Monthly Archives: September 2012

Sentencing – What To Do When You Get Sentenced

The most serious punishment for most crimes involves the defendant being sent to prison. Individuals who commit crimes against the state are sent to a state prison and those who commit crimes against the country will be sent to federal prison.

Prior to your sentencing hearing, it is highly recommended that you hire a prison coach.  At this point, the prison coach can serve as a limited resource to you, your attorney, and your family, and can be utilized to quickly calm your fears leading up to a possible sentence.  The prison coach can also give your friends and relatives a quick overview of the issues you are facing, and the reality of what happens in the courtroom and in prison.

Sentencing

The job of the prison coach is to teach you, as a first-time convicted felon, how to cope and survive in the unfamiliar surroundings of prison. We are able to do this because they learned the ropes by serving prison time themselves.  If you’re one of the unfortunate defendants to be sentenced to prison, you will need to keep certain facts in mind. Whether or not your sentencing is covered by the news media, in the courtroom there will usually be spectators and other defendants who are in custody. How you conduct yourself at the sentencing may get back to others in the jail.

If you are sentenced to prison, you must be strong and take it like a man. Your conduct at the sentencing hearing could be the talk of the jail. If you beg and whine and cry and plead with the judge, you could be mistreated by your inmates in the jail – and all the way to prison. Be strong and fearless, and refuse to show cowardice or despair. If you show strength of character and determination to atone for your crimes, you will command respect, and your time in prison will pass much more quickly. If you keep asking for delays and you keep coming up with excuses, it will come back to haunt you, and you will eventually be sorry that you did. Also, you probably won’t get what you’re asking for from the sentencing judge anyway, so your conduct will have been counter-productive.

Transfer to the Penitentiary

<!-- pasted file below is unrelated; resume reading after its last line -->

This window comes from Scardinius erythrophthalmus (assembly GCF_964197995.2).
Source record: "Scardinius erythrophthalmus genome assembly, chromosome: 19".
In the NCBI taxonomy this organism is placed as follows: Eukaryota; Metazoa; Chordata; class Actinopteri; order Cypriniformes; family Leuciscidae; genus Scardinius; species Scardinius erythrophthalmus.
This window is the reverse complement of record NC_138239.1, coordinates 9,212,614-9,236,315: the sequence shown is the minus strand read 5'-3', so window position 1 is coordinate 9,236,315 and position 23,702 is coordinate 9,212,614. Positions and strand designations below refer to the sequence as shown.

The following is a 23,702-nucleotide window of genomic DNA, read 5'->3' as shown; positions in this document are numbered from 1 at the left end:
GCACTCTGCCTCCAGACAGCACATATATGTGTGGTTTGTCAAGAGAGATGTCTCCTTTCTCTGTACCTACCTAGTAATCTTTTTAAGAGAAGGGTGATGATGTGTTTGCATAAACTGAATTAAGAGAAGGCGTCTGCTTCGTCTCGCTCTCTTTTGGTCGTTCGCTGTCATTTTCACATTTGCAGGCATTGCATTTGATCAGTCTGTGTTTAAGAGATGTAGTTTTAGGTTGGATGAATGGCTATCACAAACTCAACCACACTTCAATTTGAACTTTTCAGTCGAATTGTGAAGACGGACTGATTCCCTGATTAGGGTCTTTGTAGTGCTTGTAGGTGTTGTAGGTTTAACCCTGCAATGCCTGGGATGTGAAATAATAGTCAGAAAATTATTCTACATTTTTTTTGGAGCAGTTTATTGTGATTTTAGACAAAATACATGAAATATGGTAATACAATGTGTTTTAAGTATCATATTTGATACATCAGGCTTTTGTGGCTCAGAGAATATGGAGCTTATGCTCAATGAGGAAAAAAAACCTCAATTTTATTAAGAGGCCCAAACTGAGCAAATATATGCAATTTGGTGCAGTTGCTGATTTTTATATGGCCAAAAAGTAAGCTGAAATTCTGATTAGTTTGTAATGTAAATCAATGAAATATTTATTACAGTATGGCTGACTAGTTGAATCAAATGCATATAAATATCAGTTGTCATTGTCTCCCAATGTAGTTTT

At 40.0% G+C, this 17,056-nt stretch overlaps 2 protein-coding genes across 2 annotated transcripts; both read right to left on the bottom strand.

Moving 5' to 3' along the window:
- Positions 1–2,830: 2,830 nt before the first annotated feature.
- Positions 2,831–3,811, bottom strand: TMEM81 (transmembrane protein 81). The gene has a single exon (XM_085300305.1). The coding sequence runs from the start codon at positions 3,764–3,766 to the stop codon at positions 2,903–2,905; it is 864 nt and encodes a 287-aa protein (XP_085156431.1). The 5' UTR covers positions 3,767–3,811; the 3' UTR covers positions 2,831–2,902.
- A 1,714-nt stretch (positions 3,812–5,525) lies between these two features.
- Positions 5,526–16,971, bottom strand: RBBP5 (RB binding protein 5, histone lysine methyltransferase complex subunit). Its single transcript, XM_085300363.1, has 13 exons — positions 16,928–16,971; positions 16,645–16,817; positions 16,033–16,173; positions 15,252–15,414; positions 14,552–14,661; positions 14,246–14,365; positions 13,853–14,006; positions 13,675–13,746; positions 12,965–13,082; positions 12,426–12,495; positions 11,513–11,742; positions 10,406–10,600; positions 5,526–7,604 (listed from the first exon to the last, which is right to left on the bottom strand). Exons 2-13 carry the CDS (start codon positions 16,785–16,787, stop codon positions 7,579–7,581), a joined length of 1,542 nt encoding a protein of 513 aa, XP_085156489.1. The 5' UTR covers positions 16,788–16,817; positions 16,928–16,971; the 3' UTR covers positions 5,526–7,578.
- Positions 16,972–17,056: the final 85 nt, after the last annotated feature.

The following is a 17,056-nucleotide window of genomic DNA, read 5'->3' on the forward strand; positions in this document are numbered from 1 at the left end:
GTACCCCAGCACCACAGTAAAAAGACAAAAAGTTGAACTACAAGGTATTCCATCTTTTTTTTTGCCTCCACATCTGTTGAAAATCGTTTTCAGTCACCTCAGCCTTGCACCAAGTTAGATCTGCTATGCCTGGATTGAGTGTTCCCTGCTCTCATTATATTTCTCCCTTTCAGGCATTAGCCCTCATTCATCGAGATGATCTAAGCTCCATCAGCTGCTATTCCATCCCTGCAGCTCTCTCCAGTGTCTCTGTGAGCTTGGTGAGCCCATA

After sentencing you will be taken out of the court room down to the holding tank where you wait to be transferred. You will not be able to see any friends or family. This transfer could take several hours and you may have the chance to talk to your lawyer provided he or she has been patient enough to wait after court. Then you can discuss anything such as an appeal, what the sentence might mean, and pass any messages.  Eventually, you will be taken to a bus or small van to a local county jail until you are designated to a prison facility. The nature of the crime you have committed will determine whether you are taken to a maximum, medium or minimum security prison.

When you arrive to your designated prison the process of photographs, being finger printed and given your inmate identification will take place. Your clothes will be placed in a box and shipped to your home.  This will exclude your eye glasses, dentures or prosthetics. You may be allowed to keep your wedding band if it’s a simple band and you indicate that it’s valued under one hundred dollars. Then you will be stripped searched (men bend over and spread your cheeks, females squat then spread your butt cheeks) given bed linen, basic toiletries and escorted by an officer to your designated housing unit.

You can be placed in an open dormitory or single cell with one inmate depending on the institution. At that point he or she gives you an overview of meal, recreation or visitation times. It will be your first day in eventually becoming free person again if you have not received an extraordinary amount of time.